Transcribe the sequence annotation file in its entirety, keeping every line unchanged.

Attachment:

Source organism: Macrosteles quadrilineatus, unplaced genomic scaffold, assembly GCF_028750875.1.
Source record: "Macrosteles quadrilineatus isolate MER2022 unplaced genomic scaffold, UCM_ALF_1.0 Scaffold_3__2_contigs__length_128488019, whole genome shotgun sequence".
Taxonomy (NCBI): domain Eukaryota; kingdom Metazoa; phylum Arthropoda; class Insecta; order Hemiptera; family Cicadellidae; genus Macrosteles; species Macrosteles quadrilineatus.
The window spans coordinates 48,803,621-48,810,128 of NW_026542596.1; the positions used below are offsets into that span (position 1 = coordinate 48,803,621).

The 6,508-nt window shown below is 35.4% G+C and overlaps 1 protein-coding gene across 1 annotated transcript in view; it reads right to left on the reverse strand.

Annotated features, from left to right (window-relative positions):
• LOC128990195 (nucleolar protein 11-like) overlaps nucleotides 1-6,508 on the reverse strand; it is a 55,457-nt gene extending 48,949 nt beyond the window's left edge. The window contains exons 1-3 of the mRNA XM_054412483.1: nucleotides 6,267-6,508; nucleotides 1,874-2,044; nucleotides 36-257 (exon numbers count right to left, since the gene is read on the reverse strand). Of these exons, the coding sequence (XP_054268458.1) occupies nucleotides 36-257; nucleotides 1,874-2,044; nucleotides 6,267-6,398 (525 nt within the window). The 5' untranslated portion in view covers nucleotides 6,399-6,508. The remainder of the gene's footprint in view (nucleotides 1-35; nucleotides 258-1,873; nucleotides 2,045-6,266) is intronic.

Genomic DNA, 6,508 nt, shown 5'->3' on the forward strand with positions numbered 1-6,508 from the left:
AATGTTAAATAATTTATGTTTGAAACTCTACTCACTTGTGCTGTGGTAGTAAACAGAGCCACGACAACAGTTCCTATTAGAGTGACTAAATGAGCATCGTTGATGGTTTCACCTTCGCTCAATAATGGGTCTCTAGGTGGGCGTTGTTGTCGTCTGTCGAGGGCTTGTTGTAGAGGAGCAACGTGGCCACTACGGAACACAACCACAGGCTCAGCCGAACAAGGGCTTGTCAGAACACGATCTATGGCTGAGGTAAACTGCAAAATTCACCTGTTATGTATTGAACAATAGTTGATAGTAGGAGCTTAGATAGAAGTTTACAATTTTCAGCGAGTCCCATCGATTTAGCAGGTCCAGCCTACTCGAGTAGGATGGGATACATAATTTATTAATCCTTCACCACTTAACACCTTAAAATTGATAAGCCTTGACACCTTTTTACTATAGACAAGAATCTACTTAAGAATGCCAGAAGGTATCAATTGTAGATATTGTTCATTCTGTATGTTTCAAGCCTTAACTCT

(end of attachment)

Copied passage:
Source organism: Macrosteles quadrilineatus, unplaced genomic scaffold, assembly GCF_028750875.1.
Source record: "Macrosteles quadrilineatus isolate MER2022 unplaced genomic scaffold, UCM_ALF_1.0 Scaffold_3__2_contigs__length_128488019, whole genome shotgun sequence".
Taxonomy (NCBI): domain Eukaryota; kingdom Metazoa; phylum Arthropoda; class Insecta; order Hemiptera; family Cicadellidae; genus Macrosteles; species Macrosteles quadrilineatus.
The window spans coordinates 48,803,621-48,810,128 of NW_026542596.1; the positions used below are offsets into that span (position 1 = coordinate 48,803,621).

The 6,508-nt window shown below is 35.4% G+C and overlaps 1 protein-coding gene across 1 annotated transcript in view; it reads right to left on the reverse strand.

Annotated features, from left to right (window-relative positions):
• LOC128990195 (nucleolar protein 11-like) overlaps nucleotides 1-6,508 on the reverse strand; it is a 55,457-nt gene extending 48,949 nt beyond the window's left edge. The window contains exons 1-3 of the mRNA XM_054412483.1: nucleotides 6,267-6,508; nucleotides 1,874-2,044; nucleotides 36-257 (exon numbers count right to left, since the gene is read on the reverse strand). Of these exons, the coding sequence (XP_054268458.1) occupies nucleotides 36-257; nucleotides 1,874-2,044; nucleotides 6,267-6,398 (525 nt within the window). The 5' untranslated portion in view covers nucleotides 6,399-6,508. The remainder of the gene's footprint in view (nucleotides 1-35; nucleotides 258-1,873; nucleotides 2,045-6,266) is intronic.

Genomic DNA, 6,508 nt, shown 5'->3' on the forward strand with positions numbered 1-6,508 from the left:
AATGTTAAATAATTTATGTTTGAAACTCTACTCACTTGTGCTGTGGTAGTAAACAGAGCCACGACAACAGTTCCTATTAGAGTGACTAAATGAGCATCGTTGATGGTTTCACCTTCGCTCAATAATGGGTCTCTAGGTGGGCGTTGTTGTCGTCTGTCGAGGGCTTGTTGTAGAGGAGCAACGTGGCCACTACGGAACACAACCACAGGCTCAGCCGAACAAGGGCTTGTCAGAACACGATCTATGGCTGAGGTAAACTGCAAAATTCACCTGTTATGTATTGAACAATAGTTGATAGTAGGAGCTTAGATAGAAGTTTACAATTTTCAGCGAGTCCCATCGATTTAGCAGGTCCAGCCTACTCGAGTAGGATGGGATACATAATTTATTAATCCTTCACCACTTAACACCTTAAAATTGATAAGCCTTGACACCTTTTTACTATAGACAAGAATCTACTTAAGAATGCCAGAAGGTATCAATTGTAGATATTGTTCATTCTGTATGTTTCAAGCCTTAACTCT